Your collection is also a powerful reflection on the impossibility to convert into any form of currency this serendipitous aspect of literature. This impossibility is here embodied in the idea of public libraries: a place where, on principle, relationships are not mediated by money. In “Grass”, a copy of Herrick’s poems serves as a catalyst that brings the protagonist back to her/his teenage years. One day, when he/ she was working in her/ his father’s shop, a child attempts to buy a toaster using wild flowers as payment. Only later, the protagonist understands that his/her idea of value – not the child’s idea – may have been the distorted one. Reading is an act of communion – with writers, with other readers, with oneself -, and as such it is not to be easily traded upon.
Your trademark is present here, as in your other books: your playfulness with words, their shapes and sounds. In “Good Voice”, the protagonist could be borrowing your words as he/she remarks, while trying to write a story: “I want it to be about voice, not image, because everything’s image these days and I have a feeling we’re getting further and further away from human voices.” You force us into seeing and hearing those voices, and you also force words into behaving as living things; things we share, but only for a while; mutable things, with which you make unexpected connections – so unexpected as the ones happening in our everyday lives.
Libraries and books are spaces of serendipity, places in which people can lose themselves, and unexpectedly find something else in return. In “The poet”, about the life of Olive Fraser, the protagonist finds music beneath the spines of an old novel. In “The art of elsewhere”, one character yearns for elsewhere, a place to be reached only through literature. In “Last”, while ruminating on the roots of common words, the protagonist rescues a wheelchair-user trapped inside a parked train. Books and libraries can be escape routes, places one can flee to. And your way of playing with words can also be an escape route, I guess: a space where language breaks free from its usual limitations.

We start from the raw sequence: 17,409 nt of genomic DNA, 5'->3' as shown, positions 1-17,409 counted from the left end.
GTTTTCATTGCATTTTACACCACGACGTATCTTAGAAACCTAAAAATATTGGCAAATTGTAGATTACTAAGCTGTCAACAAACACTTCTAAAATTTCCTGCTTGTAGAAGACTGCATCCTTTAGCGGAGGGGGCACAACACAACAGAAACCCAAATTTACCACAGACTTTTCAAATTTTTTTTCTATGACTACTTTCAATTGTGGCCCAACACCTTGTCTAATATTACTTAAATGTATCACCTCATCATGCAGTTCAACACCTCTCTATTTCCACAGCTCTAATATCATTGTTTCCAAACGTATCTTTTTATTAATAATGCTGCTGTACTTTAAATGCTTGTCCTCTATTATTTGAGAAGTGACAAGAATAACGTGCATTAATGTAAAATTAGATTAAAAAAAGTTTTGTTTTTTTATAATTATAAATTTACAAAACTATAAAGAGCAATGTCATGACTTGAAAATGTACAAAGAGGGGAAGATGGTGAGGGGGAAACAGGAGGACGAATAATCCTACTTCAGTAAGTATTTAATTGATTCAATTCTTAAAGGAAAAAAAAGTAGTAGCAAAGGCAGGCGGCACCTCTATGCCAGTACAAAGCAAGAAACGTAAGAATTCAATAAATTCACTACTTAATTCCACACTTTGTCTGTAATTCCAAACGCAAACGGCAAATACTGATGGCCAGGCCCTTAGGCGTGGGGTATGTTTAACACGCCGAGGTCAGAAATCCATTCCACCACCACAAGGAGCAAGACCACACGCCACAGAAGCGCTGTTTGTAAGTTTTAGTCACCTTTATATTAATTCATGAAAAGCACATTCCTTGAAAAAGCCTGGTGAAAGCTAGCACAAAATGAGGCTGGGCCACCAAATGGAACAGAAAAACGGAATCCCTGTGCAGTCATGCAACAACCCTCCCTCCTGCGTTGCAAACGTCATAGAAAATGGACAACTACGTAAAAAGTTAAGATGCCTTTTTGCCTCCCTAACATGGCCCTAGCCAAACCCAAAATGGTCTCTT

In the final story, “And so on”, the narrator is commissioned to writing “for a short story anthology where all the stories have to be about death”. I guess this short story collection you were commissioned to write about libraries is also, in a way, now that they were massively closed, about a kind of death. Almost a sort of collection of ghost stories. However, as much as the narrator of “And so on” has tried to write about death, in the end, he/she has most powerfully written about life. And so have you.
Interspersed with the stories, we have sections in which writers say what public libraries have meant to them. Helen Oyeyemi, Kate Atkinson, Kamila Shamsie, Miriam Toews, Jackie Kay, among others, offer their testimonies and reflections on the importance of public libraries – and those vignettes almost read like eulogies. Well, as I am writing a letter about a book whose structure is punctuated by passionate testimonies, I should reciprocate this unexpectedly shared intimacy by offering you a piece of my own personal history with public libraries. As Lori Beck has put it in one of the vignettes: “The only way I can express how important public libraries are is to tell you about myself.”